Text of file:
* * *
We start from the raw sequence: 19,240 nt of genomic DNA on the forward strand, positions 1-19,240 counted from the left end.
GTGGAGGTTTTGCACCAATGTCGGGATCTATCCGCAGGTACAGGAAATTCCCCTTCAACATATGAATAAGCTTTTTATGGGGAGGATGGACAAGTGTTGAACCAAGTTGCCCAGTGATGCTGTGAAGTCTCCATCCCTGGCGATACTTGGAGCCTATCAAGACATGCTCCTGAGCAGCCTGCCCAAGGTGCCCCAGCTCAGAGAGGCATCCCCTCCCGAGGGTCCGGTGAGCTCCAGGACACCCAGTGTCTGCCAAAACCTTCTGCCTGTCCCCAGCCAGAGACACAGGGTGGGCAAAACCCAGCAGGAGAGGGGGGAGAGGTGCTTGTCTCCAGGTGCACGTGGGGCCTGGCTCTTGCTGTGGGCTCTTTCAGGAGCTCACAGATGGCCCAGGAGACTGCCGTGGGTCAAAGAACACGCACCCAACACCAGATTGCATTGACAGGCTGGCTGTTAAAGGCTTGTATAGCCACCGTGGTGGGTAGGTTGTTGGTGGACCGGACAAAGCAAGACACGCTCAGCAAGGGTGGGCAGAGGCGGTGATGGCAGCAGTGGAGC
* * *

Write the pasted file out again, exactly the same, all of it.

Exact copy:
We start from the raw sequence: 19,240 nt of genomic DNA on the forward strand, positions 1-19,240 counted from the left end.
GTGGAGGTTTTGCACCAATGTCGGGATCTATCCGCAGGTACAGGAAATTCCCCTTCAACATATGAATAAGCTTTTTATGGGGAGGATGGACAAGTGTTGAACCAAGTTGCCCAGTGATGCTGTGAAGTCTCCATCCCTGGCGATACTTGGAGCCTATCAAGACATGCTCCTGAGCAGCCTGCCCAAGGTGCCCCAGCTCAGAGAGGCATCCCCTCCCGAGGGTCCGGTGAGCTCCAGGACACCCAGTGTCTGCCAAAACCTTCTGCCTGTCCCCAGCCAGAGACACAGGGTGGGCAAAACCCAGCAGGAGAGGGGGGAGAGGTGCTTGTCTCCAGGTGCACGTGGGGCCTGGCTCTTGCTGTGGGCTCTTTCAGGAGCTCACAGATGGCCCAGGAGACTGCCGTGGGTCAAAGAACACGCACCCAACACCAGATTGCATTGACAGGCTGGCTGTTAAAGGCTTGTATAGCCACCGTGGTGGGTAGGTTGTTGGTGGACCGGACAAAGCAAGACACGCTCAGCAAGGGTGGGCAGAGGCGGTGATGGCAGCAGTGGAGC